What the women of today can learn from the women of 1860s

What the women of today can learn from the women of 1860s

Women of today have a lot they can learn from the women of the past:  their strength, solidarity, and courage. Women in the 1860’s joined the workforce taking over men’s jobs when the men went off to war. Male supervisors brought women into the federal workforce because they would do the work for half the pay or less, than their male counterparts. They didn’t take these jobs out of only patriotism, but because they paid so much more than just about any other position open to women at the time. By the time the war ended and men returned to the work force they were earning twice to three times as much as women. Women began to wonder why they were working for such low wages. Hundreds of women began to petition Congress to raise their salaries, forcing Congress to debate whether men and women should receive equal pay.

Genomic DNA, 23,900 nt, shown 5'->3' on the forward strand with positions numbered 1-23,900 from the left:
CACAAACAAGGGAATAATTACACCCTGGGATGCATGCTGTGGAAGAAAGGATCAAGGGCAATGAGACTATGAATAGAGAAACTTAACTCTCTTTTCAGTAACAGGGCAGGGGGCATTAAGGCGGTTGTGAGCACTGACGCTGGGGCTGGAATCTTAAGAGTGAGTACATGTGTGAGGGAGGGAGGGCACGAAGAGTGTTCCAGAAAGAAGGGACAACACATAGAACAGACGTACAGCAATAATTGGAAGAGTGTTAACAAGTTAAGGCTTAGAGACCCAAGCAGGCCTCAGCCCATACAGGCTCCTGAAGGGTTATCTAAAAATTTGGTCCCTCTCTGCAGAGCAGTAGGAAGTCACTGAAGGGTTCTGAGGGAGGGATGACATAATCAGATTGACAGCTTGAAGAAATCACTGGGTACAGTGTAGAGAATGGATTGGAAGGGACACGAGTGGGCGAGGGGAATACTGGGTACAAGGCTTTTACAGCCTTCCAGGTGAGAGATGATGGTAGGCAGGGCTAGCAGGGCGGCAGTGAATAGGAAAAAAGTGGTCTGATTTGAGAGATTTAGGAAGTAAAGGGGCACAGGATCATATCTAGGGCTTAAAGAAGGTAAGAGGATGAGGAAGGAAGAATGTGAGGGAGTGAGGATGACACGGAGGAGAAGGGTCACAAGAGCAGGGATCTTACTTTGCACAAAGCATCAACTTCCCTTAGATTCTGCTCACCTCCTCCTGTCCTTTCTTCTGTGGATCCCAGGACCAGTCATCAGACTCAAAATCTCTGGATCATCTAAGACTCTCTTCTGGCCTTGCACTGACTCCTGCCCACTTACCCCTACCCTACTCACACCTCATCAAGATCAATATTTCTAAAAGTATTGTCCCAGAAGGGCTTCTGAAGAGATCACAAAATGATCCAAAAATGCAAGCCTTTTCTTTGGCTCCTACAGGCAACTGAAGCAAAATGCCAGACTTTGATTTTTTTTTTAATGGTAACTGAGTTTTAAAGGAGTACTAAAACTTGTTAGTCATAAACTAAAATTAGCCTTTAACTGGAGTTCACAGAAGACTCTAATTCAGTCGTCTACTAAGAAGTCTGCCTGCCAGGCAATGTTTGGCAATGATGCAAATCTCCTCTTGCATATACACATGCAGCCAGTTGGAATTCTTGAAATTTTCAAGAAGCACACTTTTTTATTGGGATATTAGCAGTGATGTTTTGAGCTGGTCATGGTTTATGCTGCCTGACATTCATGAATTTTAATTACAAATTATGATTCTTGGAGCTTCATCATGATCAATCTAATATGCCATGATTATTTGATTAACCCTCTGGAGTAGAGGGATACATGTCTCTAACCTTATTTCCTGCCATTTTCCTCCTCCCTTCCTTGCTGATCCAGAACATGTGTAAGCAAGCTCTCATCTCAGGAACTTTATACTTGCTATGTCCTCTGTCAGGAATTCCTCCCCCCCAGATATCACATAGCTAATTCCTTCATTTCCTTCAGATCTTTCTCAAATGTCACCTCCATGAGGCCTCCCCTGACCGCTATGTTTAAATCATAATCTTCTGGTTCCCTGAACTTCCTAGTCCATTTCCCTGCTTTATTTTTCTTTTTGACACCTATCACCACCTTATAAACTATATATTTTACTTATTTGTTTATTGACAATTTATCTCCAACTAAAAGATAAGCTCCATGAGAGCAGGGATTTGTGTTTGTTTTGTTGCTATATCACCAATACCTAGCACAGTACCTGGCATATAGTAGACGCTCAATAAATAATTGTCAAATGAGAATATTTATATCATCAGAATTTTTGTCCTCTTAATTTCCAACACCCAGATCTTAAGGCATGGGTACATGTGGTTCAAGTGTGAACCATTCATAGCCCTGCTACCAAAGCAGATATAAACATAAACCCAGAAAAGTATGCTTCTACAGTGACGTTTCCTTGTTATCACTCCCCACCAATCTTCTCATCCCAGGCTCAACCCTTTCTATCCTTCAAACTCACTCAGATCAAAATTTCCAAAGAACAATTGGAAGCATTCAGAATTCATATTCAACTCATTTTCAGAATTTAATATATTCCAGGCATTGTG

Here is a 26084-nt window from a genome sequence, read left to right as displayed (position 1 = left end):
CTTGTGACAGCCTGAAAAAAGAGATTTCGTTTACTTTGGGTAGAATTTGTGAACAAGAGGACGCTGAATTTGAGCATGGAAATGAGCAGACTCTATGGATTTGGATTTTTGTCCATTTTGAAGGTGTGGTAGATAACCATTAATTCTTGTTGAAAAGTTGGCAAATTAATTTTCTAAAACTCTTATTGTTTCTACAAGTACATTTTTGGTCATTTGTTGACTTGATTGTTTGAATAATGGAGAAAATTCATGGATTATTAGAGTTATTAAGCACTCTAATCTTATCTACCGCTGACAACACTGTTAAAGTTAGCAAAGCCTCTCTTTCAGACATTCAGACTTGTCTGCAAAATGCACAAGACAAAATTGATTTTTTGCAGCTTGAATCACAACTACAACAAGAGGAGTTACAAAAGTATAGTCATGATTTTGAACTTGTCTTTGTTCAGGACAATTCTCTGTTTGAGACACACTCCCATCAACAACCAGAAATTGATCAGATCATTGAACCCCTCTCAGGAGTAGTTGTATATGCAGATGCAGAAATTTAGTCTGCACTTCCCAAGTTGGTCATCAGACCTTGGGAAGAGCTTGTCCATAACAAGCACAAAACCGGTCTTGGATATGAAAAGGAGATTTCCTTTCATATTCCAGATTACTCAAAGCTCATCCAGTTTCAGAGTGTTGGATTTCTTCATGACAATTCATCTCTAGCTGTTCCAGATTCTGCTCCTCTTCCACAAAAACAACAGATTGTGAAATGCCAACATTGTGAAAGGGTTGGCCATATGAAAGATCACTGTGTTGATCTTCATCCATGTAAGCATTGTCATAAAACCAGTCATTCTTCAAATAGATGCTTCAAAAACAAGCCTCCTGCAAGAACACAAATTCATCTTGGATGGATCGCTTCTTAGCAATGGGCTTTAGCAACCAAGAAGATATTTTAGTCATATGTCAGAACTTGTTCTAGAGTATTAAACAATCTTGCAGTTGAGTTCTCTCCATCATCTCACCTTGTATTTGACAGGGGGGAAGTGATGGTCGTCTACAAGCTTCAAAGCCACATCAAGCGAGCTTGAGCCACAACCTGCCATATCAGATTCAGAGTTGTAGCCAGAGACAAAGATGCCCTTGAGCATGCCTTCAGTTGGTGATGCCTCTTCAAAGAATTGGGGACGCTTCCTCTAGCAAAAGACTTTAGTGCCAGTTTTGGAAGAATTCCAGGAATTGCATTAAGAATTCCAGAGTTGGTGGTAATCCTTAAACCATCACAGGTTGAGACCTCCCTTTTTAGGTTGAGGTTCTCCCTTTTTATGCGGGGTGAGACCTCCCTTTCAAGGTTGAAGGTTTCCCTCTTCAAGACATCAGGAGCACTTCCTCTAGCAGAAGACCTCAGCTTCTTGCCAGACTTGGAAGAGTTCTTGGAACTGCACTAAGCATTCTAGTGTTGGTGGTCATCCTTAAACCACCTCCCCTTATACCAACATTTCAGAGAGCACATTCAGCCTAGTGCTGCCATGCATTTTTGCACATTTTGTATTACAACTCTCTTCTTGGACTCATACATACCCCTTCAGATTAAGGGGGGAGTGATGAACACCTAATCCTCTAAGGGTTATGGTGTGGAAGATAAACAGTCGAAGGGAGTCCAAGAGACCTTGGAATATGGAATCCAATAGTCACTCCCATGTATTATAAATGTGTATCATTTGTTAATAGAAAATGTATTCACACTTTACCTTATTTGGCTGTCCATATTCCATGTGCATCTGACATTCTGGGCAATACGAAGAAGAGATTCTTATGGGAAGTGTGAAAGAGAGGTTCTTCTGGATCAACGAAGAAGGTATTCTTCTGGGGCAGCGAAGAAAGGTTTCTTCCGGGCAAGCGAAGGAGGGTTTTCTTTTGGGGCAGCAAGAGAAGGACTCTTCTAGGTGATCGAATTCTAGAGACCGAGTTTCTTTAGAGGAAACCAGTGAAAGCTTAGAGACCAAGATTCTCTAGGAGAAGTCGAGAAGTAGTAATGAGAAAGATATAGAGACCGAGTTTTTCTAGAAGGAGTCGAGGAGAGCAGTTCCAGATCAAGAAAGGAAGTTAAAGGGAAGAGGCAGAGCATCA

However, since the pay gap exists to this day, no one will be surprised to hear that Congress didn’t exactly pass a straight forward equal-pay law, although it came very close in the 1860 and 1870s. Instead, Congress passed a law allowing supervisors to appoint women to the graded class of clerkships available to men at the time. Since there was no incentive besides simple justice, most women remained in lower paying “female” positions. Women came incredibly close to erasing the wage gap back in the 1800’s, a time where gender equality was almost nonexistent. Women of today can certainly learn a lesson from their ancestors. They have much more collective bargaining power than they realize, and it’s time women put their power to good use.